Thursday, August 3, 2017

Throw Back Thursday: Great Reading from My Past

On September 15, 1963 in Birmingham, Alabama, four young African American girls went to church.  Addie Mae Collins, Denise McNair, Carole Robertson, and Cynthia Wesley never got to return home that day.  They were killed in a racially motivated bombing at their church, 16th Street Baptist Church.  Four Spirits by Sena Jeter Naslund is not the story of those four girls, but instead is a tribute to their spirits, who do occasionally appear.  It is the story of the city of Birmingham itself at that turbulent moment in history, of its people, black and white, and how the Civil Rights movement played out there.  Told through the viewpoints of different characters from different ends of the racial divide,  it's not a pretty story, but it is one that bears revisiting.  

Sena Jeter Naslund is a favorite author of mine, and this powerful book is probably my favorite of her books.  She is an author who is a master at taking epic subjects and making them into unforgettable stories.  

Book Jacket Description: 
From the acclaimed author of the national bestseller Ahab's Wife comes an inspiring, brilliantly rendered new novel of the awakening conscience of the South and of an entire nation.

Written with the same scope and emotional depth as her previous award-winning novel, Four Spirits is set in Sena Jeter Naslund's home city of Birmingham, Alabama, a city that in the 1960s was known as Bombingham. Naslund brings to life this tumultuous time, weaving together the lives of blacks and whites, civil rights advocates and racists, and the events of peaceful protest and violent repression, to create a tapestry of American social transformation.

Stella Silver is an idealistic, young white college student brought up by her genteel, mannered aunts. She first witnesses the events of the freedom movement from a safe distance but, along with her friend Cat Cartwright, is soon drawn into the mounting conflagration. Stella's and Cat's lives are forever altered by their new friendships with other committed freedom fighters.

A student at a black college, Christine Taylor is inspired to action by the examples of Rosa Parks, Martin Luther King Jr., and the Reverend Fred Shuttlesworth. She courageously struggles to balance her family responsibilities, education, and work with the passions and dangers of the demonstrations. Her friend Gloria Callahan, a gifted young cellist and descendant of a runaway slave, tries to move beyond her personal shyness and family coziness to enter a wider circle, including blacks and whites, men and women, all involved with the protests. Lionel Parrish, teacher, preacher, and peddler of funeral insurance, battles his own demons of lust and self-preservation, while New York activist Jonathan Green gives up a promising career as a pianist to work for racial justice in the South.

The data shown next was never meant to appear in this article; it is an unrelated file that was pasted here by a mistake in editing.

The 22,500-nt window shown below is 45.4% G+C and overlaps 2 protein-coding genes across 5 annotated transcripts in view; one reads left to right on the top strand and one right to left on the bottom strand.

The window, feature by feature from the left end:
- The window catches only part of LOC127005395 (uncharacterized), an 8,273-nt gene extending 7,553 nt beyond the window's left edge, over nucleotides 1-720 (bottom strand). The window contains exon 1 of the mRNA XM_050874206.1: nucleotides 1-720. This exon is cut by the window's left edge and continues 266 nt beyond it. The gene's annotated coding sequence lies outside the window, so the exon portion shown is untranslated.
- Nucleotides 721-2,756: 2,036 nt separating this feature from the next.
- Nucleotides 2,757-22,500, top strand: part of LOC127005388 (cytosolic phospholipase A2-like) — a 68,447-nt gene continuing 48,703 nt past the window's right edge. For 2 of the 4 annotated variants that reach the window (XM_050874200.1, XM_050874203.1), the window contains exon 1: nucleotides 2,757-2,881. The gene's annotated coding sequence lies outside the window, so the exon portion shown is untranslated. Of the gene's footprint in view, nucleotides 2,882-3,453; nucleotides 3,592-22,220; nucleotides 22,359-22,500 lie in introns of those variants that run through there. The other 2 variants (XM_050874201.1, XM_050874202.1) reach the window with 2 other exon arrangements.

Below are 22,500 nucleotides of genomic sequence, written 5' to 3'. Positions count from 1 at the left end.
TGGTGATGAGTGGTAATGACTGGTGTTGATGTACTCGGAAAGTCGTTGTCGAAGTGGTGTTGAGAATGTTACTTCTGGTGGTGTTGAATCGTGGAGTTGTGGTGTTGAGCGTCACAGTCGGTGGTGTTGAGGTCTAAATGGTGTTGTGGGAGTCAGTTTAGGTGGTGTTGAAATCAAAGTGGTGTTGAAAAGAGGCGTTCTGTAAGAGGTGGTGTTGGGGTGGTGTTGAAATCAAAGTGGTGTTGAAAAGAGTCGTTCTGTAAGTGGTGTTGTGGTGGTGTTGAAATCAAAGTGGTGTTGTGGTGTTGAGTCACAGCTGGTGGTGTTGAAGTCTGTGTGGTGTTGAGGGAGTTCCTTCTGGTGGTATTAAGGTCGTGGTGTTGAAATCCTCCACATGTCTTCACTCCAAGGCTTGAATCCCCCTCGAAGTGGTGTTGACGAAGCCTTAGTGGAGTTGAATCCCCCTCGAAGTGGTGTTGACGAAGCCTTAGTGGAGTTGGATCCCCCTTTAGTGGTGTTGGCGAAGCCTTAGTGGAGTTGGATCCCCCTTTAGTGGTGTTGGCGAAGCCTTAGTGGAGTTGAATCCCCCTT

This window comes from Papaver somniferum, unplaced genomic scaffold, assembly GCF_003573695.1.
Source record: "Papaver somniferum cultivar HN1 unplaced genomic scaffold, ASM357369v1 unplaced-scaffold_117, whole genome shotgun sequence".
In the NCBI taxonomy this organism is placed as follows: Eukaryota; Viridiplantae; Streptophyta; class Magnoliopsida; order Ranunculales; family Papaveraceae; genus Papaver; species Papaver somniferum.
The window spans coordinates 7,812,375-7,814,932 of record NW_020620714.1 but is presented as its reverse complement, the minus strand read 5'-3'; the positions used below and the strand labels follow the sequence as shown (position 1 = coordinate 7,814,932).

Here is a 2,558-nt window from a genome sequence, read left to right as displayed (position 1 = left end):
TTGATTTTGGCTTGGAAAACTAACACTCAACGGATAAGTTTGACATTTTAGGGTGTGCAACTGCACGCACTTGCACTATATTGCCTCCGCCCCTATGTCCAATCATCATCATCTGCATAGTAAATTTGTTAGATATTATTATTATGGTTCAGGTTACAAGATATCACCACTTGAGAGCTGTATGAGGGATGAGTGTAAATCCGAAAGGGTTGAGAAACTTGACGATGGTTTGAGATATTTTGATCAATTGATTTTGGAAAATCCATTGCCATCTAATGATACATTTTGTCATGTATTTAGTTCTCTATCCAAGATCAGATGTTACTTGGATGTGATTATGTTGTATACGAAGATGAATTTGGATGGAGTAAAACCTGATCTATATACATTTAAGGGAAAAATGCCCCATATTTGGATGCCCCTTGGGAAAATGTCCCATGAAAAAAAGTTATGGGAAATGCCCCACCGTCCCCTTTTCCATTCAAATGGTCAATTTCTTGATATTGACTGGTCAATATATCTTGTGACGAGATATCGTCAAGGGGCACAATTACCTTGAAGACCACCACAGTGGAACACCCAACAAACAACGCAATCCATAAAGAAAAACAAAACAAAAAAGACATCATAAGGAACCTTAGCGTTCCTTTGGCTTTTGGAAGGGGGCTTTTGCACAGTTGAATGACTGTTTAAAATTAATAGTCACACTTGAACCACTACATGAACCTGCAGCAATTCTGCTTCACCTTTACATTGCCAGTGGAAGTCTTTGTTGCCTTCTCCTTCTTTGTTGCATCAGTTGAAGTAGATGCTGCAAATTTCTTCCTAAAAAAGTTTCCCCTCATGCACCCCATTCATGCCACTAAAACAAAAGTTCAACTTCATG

These characters all add their voices to the chorus that makes up this symphony of innocent children and the mythic elderly, the devoutly religious and the skeptical humanist, the wealthy and the poor, the city and the country. Poignant and evocative, rich in historical detail, and filled with the humanity that is the hallmark of Naslund's fiction, Four Spirits is a compelling tale that transcends tragedy and evokes redemptive triumph.

Author's Notes:  When I was a college student in the early sixties in Birmingham, Alabama, I promised myself, if I ever did become a novelist, that I would write about the acts of courage and tragedy taking place in my city. I would try to re-create through words what it was like to be alive then; how ordinary life went on, how people fell in and out of love, how family members got sick, how people worked ordinary jobs, tried to get an education, worshiped, looked for entertainment, grew up, died, participated in the great changes of the civil rights struggle or stood aside and watched the world change.

There were many horrors and haunting events but none more powerful than the murder of the four young girls to whom this book is dedicated. In my imagination they stand in a sacred circle, a ring of fire around them. I do not step into that Circle. That is to say, I do not try to re-create them. Their families and friends are holding them dear the way they really were.

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